Kangas are large cotton cloths that are worn by women living along the whole of the East African coast, especially in Kenya, Tanzania and on the island of Zanzibar.Their characteristic feature is a short text printed on the cloth. The texts are often funny. They reveal some ' home truths', or they may tell something about the wearer's political opinion, etc. The TRC collection contains many examples of these garments, and in late 2009 / early 2010 the TRC mounted an exhibition on the subject. Below is a blog written by Kate Kingsford, now from Leiden, who is particularly fascinated by kangas and over the years has made a large collection of these marvellous garments:
"Shopping for kangas in Tanzania is always a very social activity. As I searched through the piles of kangas at the market in Moshi, Tanzania, the shopkeeper made tea and helped me decipher the layers of meaning in the messages. My favourite: “Mimi ni pweza mambo yangu hayatoweza”. Literally, this means, “I am an octopus, you can’t mess with my affairs”. Several local women passing the shop were happy to explain why they might wear it - as a warning to another woman who was flirting with your husband, or a way of telling a neighbour to stop spreading dangerous gossip, or perhaps to tell your mother-in-law not to interfere with your family.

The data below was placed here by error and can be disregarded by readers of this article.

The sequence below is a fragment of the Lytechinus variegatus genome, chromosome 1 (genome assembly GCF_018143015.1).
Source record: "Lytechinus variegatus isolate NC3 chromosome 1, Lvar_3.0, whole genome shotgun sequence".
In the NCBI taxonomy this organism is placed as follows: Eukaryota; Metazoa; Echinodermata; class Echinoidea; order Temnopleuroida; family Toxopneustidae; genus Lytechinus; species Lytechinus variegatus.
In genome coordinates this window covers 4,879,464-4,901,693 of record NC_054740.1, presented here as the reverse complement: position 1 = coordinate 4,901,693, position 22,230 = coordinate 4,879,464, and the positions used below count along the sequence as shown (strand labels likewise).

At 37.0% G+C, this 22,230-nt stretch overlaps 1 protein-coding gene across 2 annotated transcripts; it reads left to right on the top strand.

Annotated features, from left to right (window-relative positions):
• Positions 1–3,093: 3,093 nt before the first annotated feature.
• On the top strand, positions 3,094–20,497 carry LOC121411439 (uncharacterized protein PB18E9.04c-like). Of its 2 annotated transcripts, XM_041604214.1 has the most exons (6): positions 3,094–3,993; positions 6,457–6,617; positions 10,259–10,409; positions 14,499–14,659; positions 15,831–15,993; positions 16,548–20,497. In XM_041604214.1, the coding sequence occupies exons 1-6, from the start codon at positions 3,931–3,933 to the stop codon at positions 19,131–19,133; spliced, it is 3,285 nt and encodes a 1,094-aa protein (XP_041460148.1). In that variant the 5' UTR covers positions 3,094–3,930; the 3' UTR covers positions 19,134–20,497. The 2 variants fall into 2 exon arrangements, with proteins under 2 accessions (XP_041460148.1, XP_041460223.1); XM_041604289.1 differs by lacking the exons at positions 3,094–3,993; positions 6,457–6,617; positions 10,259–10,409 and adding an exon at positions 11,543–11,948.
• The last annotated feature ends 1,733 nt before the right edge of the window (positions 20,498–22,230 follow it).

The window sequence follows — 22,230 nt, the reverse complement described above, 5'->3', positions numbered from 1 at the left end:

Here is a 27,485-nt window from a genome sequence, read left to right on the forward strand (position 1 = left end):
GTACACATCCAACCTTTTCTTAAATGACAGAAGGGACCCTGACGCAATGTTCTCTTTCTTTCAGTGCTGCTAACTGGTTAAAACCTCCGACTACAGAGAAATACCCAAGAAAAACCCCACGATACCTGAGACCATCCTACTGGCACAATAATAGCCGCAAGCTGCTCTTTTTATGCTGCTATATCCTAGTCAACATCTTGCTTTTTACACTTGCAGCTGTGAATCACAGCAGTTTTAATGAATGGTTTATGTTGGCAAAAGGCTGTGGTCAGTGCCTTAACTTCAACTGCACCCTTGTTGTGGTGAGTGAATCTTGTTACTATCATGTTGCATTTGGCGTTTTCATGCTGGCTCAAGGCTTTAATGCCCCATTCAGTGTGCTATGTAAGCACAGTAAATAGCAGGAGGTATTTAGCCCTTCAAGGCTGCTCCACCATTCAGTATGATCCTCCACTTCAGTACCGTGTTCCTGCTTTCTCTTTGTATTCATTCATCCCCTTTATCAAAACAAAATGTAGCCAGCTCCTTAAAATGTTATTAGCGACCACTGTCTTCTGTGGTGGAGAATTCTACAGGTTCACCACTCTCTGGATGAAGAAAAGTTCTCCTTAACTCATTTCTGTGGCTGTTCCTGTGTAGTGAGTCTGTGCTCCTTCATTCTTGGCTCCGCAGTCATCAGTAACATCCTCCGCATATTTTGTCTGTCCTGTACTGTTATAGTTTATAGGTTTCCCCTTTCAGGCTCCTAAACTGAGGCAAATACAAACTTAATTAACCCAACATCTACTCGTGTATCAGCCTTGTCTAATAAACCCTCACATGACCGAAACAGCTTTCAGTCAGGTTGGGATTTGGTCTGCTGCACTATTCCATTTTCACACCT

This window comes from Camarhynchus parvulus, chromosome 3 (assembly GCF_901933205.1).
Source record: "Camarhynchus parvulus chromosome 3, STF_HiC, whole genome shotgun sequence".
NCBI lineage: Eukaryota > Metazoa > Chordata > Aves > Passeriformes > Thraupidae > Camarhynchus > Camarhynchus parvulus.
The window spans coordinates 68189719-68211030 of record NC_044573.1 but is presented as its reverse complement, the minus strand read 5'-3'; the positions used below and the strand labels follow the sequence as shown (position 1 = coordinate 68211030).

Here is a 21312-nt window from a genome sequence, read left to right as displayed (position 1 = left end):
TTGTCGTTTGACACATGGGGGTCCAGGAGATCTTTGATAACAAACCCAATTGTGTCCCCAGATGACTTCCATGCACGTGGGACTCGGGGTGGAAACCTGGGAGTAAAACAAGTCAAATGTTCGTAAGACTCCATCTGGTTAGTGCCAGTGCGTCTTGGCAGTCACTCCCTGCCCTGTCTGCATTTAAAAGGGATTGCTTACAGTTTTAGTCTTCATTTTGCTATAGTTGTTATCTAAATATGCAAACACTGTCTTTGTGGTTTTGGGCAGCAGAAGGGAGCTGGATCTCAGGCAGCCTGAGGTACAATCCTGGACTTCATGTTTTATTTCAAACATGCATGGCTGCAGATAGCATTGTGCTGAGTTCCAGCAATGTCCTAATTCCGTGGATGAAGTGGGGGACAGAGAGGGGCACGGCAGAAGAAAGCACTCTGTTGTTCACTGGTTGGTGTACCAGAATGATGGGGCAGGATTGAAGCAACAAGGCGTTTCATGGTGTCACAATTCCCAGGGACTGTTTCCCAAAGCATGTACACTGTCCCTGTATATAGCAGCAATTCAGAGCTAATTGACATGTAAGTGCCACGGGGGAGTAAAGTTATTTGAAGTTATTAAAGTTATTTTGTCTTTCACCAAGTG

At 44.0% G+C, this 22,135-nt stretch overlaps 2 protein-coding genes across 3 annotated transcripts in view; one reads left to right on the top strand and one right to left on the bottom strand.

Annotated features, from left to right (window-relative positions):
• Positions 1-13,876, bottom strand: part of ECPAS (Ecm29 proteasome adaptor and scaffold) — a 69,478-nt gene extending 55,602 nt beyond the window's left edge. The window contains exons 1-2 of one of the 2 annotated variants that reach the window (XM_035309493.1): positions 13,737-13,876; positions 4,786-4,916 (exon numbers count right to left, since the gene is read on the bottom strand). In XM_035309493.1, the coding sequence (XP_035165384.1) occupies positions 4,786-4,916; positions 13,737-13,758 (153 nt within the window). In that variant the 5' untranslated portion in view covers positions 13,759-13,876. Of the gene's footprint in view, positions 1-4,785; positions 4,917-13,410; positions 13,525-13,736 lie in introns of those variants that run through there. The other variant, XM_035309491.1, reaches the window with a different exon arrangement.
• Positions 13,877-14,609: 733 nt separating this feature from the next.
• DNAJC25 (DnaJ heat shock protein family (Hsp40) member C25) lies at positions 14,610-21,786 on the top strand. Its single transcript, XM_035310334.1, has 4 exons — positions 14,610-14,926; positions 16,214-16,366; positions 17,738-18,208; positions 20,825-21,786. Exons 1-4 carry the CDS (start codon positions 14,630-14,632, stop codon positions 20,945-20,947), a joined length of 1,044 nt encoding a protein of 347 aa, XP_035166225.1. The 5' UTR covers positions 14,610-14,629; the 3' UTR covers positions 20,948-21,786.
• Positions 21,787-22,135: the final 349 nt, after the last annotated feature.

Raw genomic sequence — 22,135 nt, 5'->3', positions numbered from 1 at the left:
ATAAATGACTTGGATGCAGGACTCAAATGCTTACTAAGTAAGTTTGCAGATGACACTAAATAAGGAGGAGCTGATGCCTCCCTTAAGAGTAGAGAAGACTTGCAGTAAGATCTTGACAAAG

Kangas are a way of saying the unsayable, and always open to interpretation. But the Tanzanian elections are only a month away, and political kangas are much less subtle. Fatuma, the shopkeeper, was happy to sell me a dress in the bright red and blue of Chadema, the opposition, but was adamant that I wouldn’t find anything in the colours of CCM, the ruling party for the past fifty years. A little further into the market, however, I came across one small shop decked out in green and yellow, offering discount prices on CCM kangas. A lot of people have bought CCM kangas and Chadema dresses, apparently, but no one is wearing them in the streets; while there is still a chance that the elections will be violent, it’s better to wait to see who wins before flaunting political affiliations. “Keep it for after the election!” warned another woman at the market. Walking home, I followed her advice and wore the octopus kanga with pride.
Kate Kingsford, 20 September 2015